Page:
Amidst slapping around a bit of Jonathan Chait silliness today, Mickey Kaus makes the following stumble:
I remember Clinton's first term as being rather effective--he passed welfare reform, NAFTA, and put the budget on a path to balance. Second term? Well, there was the "race initiative"! And he managed to preserve the surplus.
With all due respect to Mickey--and he's due plenty--this is something of a whitewash where the budget is concerned. Clinton was never terribly interested in actually balancing the budget (remember the ad that showed about a dozen clips of him promising different dates and amounts for cutting the deficit?), and any serious "path to balance" didn't start until after 1994, when Clinton and the newly-Republican congress were locked in a Mexican standoff over taxes and spending. Clinton wanted more of the above, the congress wanted less, and they both hated each other, so, beneficently, nothing happened. The budget was effectively baselined at inflation plus a moderate amount of pork, and it fell into balance basically by accident.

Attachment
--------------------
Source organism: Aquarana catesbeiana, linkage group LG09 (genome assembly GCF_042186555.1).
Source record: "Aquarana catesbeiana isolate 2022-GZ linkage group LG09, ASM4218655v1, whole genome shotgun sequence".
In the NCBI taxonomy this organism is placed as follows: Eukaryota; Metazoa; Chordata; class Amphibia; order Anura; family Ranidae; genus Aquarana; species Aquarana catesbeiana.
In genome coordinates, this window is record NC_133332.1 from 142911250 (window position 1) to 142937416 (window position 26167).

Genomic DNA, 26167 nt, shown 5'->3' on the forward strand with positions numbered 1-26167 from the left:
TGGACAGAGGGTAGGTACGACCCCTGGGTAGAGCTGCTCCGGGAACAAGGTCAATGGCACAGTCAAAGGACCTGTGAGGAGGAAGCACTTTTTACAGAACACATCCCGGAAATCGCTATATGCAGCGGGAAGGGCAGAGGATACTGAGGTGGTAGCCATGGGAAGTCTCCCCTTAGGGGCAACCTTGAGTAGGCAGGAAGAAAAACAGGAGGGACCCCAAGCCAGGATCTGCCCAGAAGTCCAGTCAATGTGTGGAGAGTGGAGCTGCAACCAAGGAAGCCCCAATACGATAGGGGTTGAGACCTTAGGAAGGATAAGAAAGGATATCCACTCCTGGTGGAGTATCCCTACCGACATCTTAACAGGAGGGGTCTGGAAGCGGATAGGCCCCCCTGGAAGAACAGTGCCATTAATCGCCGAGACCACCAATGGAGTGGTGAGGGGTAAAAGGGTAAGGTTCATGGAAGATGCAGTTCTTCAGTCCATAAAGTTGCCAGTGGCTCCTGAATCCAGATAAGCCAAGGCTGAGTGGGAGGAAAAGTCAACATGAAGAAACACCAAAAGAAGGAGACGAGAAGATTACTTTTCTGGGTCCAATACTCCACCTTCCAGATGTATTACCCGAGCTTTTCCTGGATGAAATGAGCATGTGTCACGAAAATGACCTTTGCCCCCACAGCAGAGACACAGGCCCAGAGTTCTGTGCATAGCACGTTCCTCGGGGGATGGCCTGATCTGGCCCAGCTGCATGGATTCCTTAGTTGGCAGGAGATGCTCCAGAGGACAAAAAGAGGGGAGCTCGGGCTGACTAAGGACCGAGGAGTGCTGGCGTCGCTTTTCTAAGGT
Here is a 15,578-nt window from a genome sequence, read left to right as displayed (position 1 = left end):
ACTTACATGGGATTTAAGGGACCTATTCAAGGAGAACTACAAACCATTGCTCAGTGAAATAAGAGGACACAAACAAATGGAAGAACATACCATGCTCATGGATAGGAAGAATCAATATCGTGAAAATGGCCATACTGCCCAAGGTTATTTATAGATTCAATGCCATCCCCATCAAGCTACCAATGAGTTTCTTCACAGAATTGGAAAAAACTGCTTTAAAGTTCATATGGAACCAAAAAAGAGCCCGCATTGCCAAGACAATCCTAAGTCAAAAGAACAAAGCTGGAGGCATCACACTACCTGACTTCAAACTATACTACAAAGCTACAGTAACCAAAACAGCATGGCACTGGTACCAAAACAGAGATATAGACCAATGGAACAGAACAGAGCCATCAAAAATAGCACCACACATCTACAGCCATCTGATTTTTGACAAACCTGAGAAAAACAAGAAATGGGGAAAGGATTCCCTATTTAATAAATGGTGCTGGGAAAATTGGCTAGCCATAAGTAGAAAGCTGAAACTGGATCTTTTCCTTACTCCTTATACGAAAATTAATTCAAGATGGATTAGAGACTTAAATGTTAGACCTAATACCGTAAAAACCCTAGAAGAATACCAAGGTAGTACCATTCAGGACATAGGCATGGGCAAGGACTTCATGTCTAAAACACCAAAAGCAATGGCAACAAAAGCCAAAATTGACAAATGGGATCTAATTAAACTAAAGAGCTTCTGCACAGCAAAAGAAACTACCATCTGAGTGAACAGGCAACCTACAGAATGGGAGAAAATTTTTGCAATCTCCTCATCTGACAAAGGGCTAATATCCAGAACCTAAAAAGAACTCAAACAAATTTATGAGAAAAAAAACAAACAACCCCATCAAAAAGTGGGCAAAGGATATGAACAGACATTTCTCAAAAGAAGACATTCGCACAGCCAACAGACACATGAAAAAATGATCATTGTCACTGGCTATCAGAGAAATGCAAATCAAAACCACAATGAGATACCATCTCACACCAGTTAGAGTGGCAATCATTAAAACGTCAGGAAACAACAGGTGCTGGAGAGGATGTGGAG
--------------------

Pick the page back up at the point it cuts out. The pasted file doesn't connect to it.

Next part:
Clinton was never terribly interested in "preserving the surplus." He had the congress on the ropes with a hefty series of spending initiatives cued up in early 1998, before the remainder of his term was effectively ended by the Lewinsky scandal. And let's not forget Clinton's infamous Buffalo speech when he told an audience they couldn't get any surplus money back in tax cuts because they might not spend it the "right" way. As that quote illustrates, Clinton's main interest in "preserving" the surplus consisted of preserving the government's grasp on that money.